The National Academy of Public Administration (NAPA) has identified the use of artificial intelligence (AI) technologies as one of the challenges of public administration due to concerns over bias, security, and transparency.

A paper released last week by NAPA’s Election 2020 Working Group says that AI has numerous benefits, but that concerns with the technology need to be addressed by the next presidential administration as AI continues to move forward.

“The concept of AI is based on the idea of building machines that are capable of thinking, acting, and learning like humans,” NAPA said. “A more accurate definition might start by stating that AI is not a specific technology unto itself but is instead a broad concept whereby machines are programmed to perform tasks that one could call intelligent or smart.”

Problems with AI tools that need addressing, according to NAPA, include: 1) they can produce biased results if they rely on biased data; 2) they raise cybersecurity concerns because threat actors can do damage very quickly exploiting AI; and 3) the use of AI tools without transparency into how they work may lead to public confusion about key decisions are made.

The working group made five recommendations for the incoming administration in 2021 to better harness AI tools for the Federal government:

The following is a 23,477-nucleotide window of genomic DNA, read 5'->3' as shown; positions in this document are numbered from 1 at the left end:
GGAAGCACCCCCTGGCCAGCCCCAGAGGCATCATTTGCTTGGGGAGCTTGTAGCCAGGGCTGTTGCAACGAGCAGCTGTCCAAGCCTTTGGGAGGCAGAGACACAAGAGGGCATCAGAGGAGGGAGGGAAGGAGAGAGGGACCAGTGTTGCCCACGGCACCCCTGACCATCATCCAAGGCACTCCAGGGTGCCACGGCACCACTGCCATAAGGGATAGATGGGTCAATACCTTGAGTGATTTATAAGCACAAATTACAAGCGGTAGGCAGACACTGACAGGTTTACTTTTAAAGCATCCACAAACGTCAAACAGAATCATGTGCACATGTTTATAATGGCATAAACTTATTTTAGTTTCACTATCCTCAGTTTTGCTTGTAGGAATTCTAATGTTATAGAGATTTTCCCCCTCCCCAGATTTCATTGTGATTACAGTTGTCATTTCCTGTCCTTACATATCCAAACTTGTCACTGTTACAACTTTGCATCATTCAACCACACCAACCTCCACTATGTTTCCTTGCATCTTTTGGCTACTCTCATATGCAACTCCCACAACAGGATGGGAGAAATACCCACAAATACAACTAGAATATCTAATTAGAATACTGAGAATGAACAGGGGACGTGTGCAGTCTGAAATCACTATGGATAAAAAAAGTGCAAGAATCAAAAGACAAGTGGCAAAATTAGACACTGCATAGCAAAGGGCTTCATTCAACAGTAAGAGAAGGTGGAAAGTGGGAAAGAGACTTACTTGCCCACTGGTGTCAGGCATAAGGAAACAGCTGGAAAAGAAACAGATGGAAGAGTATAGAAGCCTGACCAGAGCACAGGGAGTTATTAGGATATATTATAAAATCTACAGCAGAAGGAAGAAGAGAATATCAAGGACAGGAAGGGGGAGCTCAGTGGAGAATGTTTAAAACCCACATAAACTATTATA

1. Build trustworthy AI by “establishing a single, authoritative, and recognized Federal entity” that focuses on AI’s effects and leverages existing investments to create guidance and solutions;
  2. Use an ethical framework to identify and reduce bias in AI;
  3. Build intergovernmental partnerships and knowledge sharing around public sector uses of AI;
  4. Increase investments in AI research and translation of research to practice; and
  5. Build an AI-ready workforce.

“AI and Robotics Process Automation (RPA) have the potential to spur economic growth, enhance national security, and improve the quality of life,” NAPA detailed. “In a world of ‘Big Data’ and ‘Thick Data,’ AI tools can process huge amounts of data in seconds, automating tasks that would take days or longer for human beings to perform.”

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Jordan Smith
Jordan Smith
Jordan Smith is a MeriTalk Staff Reporter covering the intersection of government and technology.
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